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Norway Railroad to Roll Out E-Tickets

In 2006, NSB will begin replacing its conventional ticketing system with one using embedded RFID tags.
By Jonathan Collins
Nov 10, 2005Norwegian State Railways (NSB), along with the 19 counties across Norway, are preparing to roll out contactless ticketing across the nation's public railway system. The introduction of radio frequency identification into tickets and ticket machines at NSB is expected to improve customer service by giving customers more control over how they use the transportation services.

"It means a change of atmosphere for the customers—more self-help," says Benedicte Overgaard, mobile terminal project leader at NSB. "Just as bank customers like Internet banking because they can operate the account themselves, this will mean the same for the railway system."


NSB conductors will use mobile terminals such as this one to check e-tickets. The terminal's RFID interrogator can read an e-ticket's RFID tag at a distance of 10 centimetes.
Starting in 2006, NSB will issue one-trip e-tickets made of paper, as well as multi-trip e-tickets that will come in the form of plastic smart cards. The one-trip e-tickets will be embedded with a Philips Mifare Ultralight chip with 512 bits of EEPROM read-write memory. The multi-trip tickets will contain a Mifare DESFire chip comprising 4 kilobytes of nonvolatile read-write memory, along with a triple DES data encryption coprocessor for additional security. Both Mifare chips conform to the ISO 14443A standard.

Customers will be able to load their multi-trip e-tickets with prepaid credit that can be used to pay for a trip to any destination—something not possible with the existing tickets. Currently, NSB issues conventional paper tickets, each specifying the trip's point of origin and destination. An e-ticket, on the other hand, can be purchased without locking customers to a specific route.

RFID-enabled tickets will be gradually introduced across the Norwegian transport system, with each county responsible for the speed of adoption. NSB will deploy 853 mobile terminals, which conductors on board trains will use to sell tickets and validate them for specific trips. The validation process activates the e-ticket for a particular trip, deducting the appropriate fare from the payment amount stored on the e-ticket's chip. Customers will be able to buy e-tickets at train stations.

Although each new e-ticket multi-trip cardholder must purchase their first smart card at a station, additional credit can be added at the station, at banks or online at NSB's Web site. When customers are ready to use a multi-trip card for a specific trip, they can validate it prior to boarding the train, using one of the 300 validating machines deployed at NSB stations around the country.

In addition, NSB plans to introduce two new compartments for travelers on its trains. Passengers holding validated tickets for their journey will sit in one area, while those holding unvalidated tickets (or without tickets) will sit in another section. In the latter area, conductors will concentrate their efforts on selling and validating tickets during the journey. Customers seated in the non-validated compartment will be charged a small additional fee to purchase a ticket or have their e-ticket validated. If a passenger without a validated ticket sits in the compartment restricted to validated ticket holders, the conductor will levy a significant fine on top of the ticket price.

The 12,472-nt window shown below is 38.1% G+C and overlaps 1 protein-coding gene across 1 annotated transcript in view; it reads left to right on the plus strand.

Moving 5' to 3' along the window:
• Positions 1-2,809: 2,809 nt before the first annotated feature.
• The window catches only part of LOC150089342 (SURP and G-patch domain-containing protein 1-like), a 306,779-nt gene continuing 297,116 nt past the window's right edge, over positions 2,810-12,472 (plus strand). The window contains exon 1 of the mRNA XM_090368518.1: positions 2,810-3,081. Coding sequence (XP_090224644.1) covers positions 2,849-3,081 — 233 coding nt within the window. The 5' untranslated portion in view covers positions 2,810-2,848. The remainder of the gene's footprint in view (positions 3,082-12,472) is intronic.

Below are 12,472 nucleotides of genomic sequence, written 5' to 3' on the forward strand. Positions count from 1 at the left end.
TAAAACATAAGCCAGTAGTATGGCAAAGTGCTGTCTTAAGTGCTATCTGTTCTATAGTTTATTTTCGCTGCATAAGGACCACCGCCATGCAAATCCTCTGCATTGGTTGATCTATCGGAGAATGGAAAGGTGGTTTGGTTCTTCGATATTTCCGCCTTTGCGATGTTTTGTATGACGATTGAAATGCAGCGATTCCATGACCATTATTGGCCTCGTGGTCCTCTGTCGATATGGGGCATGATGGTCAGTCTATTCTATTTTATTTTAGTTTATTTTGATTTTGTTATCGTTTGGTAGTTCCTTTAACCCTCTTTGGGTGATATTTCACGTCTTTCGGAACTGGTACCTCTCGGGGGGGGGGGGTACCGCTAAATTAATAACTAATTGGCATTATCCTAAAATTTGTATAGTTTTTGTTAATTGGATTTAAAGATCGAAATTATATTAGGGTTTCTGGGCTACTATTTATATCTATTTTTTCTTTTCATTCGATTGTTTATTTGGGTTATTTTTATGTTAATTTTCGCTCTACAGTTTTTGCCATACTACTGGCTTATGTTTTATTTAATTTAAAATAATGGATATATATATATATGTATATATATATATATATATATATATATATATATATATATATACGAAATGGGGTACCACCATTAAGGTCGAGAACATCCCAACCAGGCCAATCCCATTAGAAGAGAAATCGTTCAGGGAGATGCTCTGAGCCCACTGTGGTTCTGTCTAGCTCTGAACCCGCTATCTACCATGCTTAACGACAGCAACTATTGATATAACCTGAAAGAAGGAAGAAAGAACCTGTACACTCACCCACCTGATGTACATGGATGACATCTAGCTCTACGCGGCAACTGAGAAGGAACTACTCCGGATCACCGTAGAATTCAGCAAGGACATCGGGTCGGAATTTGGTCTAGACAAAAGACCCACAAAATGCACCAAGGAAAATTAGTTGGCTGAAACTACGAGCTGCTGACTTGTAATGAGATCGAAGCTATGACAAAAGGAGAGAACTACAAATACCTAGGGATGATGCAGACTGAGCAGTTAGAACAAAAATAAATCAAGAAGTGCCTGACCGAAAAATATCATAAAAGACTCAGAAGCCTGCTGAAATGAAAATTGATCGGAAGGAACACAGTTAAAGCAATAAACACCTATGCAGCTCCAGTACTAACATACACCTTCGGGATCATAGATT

At present, travelers can buy conventional paper tickets but may opt not to validate them prior to boarding the train. Conductors must, therefore, check and, if necessary, validate the tickets of every passenger throughout a whole train. Sometimes, however, conductors do not have the time to check the tickets of all passengers, according to NSB. As a result, those passengers get to ride for free.

Once the new RFID tickets, ticketing infrastructure and passenger compartments are deployed, NSB expects conductors to be able to check more tickets on each journey. This, the railroad believes, will help ensure more travelers pay for their travel, even though checking an e-ticket takes a few seconds longer than with traditional paper tickets.

"Now conductors don't have time to check everyone's ticket. With RFID [and the new compartment arrangement], they will," says Kjell-Erik Eilertsen, team project manager at NSB. The new handheld mobile terminals are Pocket PC PDAs from Siemens AG, fitted with an RFID reader from Arcontia, which is also supplying the e-ticket validating machines.

NSB plans to use information collected at the validating machines to help understand the flow of passengers on its railway system, and to improve service. It also believes its passengers will welcome the addition of RFID to its tickets. "There is no fear of RFID here," says Eilertsen. "Our customers are longing to use the new system. We have customers already trying to put their bank cards in the machines to get an e-ticket."
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